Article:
New parental leave policy announced

  • Published
  • By Airman 1st Class Kathryn R.C. Reaves
  • 20th Fighter Wing Public Affairs
The Air Force announced changes to the Military Parental Leave Program, June 8.

The updates, effective March 23 in accordance with Department of Defense guidance, allow Airmen 42 days of non-chargeable maternity convalescent leave in addition to 42 days for primary caregivers and 21 days for secondary caregivers.

Although the maternity leave must be taken the first full day after the mother and baby are released from the hospital, both types of caregiver leave may be taken any time within one year of birth or adoption. The program is retroactive to Dec. 23, 2016.

This leave allows parents the flexibility to think long-term and deconflict their schedules based off of their needs, said Chief Master Sgt. Daniel Hoglund, 20th Fighter Wing command chief. The policy also gives them the opportunity to establish routines.

According to June 6 updates of Air Force Instruction 36-3003, Military Leave Program, “The primary caregiver is the parent with the primary responsibility for caring for a child. In most cases the non-military parent in the case of a qualifying birth event or adoption shall be designated the primary caregiver.”

The AFI states that cases in which a military member may be designated as a primary caregiver include the following: dual military couples, unavailability of the non-military birth parent, need for the non-military parent to return to work, death of the other parent.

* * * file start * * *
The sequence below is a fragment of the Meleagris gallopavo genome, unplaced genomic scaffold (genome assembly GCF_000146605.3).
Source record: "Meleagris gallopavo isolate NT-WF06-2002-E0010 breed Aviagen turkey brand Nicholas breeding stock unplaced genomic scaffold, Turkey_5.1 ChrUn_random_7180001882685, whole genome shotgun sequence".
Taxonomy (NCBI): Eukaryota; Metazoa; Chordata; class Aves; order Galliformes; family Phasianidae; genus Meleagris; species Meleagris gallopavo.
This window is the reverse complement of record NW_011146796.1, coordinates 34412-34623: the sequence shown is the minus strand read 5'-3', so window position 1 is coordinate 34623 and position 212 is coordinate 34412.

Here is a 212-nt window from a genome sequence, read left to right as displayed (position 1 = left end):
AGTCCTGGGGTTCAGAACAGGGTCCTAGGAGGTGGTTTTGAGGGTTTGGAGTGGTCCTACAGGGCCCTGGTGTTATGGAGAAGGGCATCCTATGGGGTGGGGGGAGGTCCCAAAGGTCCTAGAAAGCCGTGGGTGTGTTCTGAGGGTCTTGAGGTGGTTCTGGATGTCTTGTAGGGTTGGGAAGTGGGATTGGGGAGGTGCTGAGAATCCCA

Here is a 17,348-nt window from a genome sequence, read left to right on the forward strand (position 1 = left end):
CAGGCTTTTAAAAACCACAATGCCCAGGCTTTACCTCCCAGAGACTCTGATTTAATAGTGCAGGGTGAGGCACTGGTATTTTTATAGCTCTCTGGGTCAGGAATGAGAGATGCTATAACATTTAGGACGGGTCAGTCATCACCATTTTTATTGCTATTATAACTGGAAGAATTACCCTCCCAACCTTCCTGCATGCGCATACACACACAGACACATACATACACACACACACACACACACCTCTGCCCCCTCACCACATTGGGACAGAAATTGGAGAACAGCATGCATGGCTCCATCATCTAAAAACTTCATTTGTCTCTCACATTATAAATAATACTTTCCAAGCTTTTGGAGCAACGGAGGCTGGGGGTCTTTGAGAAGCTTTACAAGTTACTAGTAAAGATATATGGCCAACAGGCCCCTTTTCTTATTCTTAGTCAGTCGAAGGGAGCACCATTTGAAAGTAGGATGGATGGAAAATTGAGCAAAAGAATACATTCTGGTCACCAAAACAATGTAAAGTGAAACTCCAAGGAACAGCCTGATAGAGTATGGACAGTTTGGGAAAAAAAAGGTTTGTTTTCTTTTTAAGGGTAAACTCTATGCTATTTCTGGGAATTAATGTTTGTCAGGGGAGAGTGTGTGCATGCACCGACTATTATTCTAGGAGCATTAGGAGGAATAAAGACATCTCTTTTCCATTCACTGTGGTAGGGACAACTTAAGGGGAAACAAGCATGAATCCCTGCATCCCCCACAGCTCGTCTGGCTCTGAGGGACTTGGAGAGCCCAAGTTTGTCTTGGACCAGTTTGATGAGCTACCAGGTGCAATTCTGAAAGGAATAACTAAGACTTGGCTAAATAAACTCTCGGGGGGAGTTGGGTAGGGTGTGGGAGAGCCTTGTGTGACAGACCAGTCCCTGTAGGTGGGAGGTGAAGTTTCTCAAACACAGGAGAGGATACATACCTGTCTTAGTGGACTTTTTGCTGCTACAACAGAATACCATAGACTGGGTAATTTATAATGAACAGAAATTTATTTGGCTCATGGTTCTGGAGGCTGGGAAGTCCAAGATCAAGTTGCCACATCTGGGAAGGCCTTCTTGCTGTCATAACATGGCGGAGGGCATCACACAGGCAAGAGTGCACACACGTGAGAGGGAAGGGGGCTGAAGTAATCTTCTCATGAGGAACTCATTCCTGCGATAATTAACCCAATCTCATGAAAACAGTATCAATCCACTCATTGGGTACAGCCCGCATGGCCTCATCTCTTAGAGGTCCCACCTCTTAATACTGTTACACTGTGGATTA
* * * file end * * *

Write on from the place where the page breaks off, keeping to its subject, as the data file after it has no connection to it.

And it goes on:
“We now have not only the most generous parental leave policy in the DOD, (but) we have the most generous parental leave policy in the federal government,” said Chief Master Sgt. of the Air Force Kaleth O. Wright.

Wright continued by saying that leaders took full advantage of the National Defense Authorization Act for Fiscal Year 2017 to allow Airmen as much time as possible and in the most flexible way possible.

The updated parental leave program also reflects the local 20th FW priorities of Mission, Airmen and Family.

Hoglund said the updated leave policy falls in line with the philosophy of taking care of Airmen. Senior Air Force leaders set this example by taking the pyramid structure of the chain of command and flipping it upside down.

“We work for our Airmen,” said Hoglund. “You can have all the great technology you want to in the world, but unless we take care of our Airmen who drive the mission, we’re going back to square one again. … I think (the policy is) absolutely fantastic and it goes to show why right now is a fantastic time to serve in the United States Air Force, because our chief of staff of the Air Force and our chief master sergeant of the Air Force are listening to our Airmen and making policy changes based on their input.”

For more information, refer to AFI 36-3003 or contact the force management office at 803-895-1582.